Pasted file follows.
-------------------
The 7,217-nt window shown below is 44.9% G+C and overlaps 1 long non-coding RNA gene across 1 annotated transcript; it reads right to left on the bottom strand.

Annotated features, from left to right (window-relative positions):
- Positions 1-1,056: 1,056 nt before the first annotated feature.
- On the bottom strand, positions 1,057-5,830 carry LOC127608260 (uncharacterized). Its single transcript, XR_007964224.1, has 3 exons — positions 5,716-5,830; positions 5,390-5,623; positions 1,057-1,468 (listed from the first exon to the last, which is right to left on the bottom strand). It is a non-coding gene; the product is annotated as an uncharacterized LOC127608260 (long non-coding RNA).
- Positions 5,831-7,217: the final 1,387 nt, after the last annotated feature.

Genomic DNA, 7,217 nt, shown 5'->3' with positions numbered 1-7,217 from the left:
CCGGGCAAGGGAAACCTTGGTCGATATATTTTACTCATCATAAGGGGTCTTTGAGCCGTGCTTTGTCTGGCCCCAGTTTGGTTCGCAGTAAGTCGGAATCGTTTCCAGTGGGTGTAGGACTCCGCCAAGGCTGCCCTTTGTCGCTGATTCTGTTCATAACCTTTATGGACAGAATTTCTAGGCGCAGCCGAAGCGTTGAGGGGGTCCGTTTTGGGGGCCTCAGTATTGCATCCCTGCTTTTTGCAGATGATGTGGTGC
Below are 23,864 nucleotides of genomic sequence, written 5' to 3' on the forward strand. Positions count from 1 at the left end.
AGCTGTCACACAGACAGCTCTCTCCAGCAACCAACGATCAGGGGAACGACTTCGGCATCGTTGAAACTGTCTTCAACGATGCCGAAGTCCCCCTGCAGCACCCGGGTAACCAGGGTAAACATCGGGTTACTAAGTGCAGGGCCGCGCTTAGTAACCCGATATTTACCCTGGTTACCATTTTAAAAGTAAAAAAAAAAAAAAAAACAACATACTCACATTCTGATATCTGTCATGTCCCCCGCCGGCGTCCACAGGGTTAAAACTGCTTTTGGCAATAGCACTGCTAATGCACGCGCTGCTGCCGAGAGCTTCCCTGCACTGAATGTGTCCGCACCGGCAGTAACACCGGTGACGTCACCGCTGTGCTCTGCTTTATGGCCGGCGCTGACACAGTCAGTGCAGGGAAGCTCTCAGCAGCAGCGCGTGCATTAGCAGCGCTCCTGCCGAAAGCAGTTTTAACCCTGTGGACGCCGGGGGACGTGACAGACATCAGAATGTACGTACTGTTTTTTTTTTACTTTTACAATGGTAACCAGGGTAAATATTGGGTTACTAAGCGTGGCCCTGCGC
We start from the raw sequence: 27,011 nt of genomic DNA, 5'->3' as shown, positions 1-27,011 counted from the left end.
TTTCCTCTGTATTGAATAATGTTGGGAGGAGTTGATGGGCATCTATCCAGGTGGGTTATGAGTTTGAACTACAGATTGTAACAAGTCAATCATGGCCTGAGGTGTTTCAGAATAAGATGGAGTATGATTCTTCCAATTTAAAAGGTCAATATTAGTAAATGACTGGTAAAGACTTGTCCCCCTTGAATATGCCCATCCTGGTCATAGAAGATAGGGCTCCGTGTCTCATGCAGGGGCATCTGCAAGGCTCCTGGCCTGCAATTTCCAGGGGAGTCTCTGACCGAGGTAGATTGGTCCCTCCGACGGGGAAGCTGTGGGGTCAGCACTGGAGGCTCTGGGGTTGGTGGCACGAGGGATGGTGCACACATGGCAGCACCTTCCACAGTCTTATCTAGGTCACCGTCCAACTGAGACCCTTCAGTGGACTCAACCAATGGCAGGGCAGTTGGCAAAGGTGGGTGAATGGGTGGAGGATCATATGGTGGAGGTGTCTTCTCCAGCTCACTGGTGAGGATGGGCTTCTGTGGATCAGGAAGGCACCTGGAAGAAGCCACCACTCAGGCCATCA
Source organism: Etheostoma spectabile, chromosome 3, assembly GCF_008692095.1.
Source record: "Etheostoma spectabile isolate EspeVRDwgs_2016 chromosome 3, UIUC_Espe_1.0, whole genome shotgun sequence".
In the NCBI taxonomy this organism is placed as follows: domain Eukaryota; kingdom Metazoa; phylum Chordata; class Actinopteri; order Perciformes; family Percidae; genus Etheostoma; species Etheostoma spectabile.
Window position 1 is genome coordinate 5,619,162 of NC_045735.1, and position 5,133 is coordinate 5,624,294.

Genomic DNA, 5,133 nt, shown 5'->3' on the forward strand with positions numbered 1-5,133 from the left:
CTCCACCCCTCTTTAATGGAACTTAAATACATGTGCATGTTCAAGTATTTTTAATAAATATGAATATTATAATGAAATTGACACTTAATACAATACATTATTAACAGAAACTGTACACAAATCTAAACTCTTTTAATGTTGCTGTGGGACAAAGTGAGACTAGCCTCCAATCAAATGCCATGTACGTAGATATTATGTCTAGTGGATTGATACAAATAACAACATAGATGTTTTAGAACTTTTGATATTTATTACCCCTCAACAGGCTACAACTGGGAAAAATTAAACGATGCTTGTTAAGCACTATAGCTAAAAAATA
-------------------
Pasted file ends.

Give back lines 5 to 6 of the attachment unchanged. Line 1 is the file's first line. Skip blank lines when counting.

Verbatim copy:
- Positions 5,831-7,217: the final 1,387 nt, after the last annotated feature.

Genomic DNA, 7,217 nt, shown 5'->3' with positions numbered 1-7,217 from the left: